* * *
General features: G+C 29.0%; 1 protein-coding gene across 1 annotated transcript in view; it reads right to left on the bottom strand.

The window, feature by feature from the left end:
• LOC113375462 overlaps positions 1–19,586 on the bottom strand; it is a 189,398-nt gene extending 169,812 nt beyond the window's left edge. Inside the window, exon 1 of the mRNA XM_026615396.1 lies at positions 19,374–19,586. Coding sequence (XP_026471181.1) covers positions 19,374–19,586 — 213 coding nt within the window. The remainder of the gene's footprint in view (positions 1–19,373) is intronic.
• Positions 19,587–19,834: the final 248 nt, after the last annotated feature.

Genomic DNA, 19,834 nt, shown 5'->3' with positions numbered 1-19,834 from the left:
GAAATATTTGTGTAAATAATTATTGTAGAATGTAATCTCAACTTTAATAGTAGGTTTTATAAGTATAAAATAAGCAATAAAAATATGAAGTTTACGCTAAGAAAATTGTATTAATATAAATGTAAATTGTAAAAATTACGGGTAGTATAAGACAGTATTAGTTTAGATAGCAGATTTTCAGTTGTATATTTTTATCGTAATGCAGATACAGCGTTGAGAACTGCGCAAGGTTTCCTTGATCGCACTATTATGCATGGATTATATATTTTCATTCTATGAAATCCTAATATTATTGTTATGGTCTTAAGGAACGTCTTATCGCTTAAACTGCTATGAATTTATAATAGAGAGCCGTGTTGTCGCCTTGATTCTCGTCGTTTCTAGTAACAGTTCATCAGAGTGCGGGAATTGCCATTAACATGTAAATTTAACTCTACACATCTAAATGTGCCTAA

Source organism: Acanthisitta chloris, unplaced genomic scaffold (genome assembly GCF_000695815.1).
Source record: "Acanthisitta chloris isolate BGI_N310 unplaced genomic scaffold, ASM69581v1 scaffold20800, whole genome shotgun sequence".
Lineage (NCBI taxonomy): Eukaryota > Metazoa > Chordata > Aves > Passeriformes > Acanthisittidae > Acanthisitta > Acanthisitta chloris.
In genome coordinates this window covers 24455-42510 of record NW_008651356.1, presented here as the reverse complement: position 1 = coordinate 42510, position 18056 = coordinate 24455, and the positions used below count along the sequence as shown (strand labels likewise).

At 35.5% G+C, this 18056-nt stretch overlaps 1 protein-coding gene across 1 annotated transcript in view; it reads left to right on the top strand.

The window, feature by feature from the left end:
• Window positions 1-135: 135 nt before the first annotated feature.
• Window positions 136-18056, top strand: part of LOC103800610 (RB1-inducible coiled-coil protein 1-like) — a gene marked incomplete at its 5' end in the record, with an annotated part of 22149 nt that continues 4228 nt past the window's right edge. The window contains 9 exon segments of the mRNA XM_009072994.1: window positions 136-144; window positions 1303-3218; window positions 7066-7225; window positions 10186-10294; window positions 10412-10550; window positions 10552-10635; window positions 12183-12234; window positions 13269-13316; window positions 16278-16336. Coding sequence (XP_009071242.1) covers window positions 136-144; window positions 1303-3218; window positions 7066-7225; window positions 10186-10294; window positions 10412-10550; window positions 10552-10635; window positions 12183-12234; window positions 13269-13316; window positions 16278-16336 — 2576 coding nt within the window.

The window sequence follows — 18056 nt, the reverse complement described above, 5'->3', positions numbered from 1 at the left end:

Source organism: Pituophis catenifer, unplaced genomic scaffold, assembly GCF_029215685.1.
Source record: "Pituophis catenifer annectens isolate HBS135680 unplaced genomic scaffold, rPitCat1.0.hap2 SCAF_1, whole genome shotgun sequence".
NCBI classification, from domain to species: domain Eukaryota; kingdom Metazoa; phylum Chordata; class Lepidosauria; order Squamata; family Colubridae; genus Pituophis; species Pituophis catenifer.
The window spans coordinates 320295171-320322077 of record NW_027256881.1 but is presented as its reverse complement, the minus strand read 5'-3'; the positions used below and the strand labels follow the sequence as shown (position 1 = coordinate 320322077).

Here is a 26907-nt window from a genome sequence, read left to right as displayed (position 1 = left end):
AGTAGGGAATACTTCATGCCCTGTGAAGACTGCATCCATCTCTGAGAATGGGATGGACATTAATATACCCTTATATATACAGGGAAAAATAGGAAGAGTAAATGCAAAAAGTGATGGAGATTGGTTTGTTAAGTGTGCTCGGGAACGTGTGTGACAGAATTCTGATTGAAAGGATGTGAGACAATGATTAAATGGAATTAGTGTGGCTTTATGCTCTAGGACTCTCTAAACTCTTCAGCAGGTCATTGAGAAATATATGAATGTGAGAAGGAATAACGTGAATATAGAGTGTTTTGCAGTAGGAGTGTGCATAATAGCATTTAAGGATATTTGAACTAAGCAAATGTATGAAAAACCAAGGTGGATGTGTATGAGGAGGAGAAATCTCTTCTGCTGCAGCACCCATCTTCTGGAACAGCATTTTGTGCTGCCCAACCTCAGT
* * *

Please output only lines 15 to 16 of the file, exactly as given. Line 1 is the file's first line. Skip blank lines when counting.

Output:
The window sequence follows — 18056 nt, the reverse complement described above, 5'->3', positions numbered from 1 at the left end:

Source organism: Pituophis catenifer, unplaced genomic scaffold, assembly GCF_029215685.1.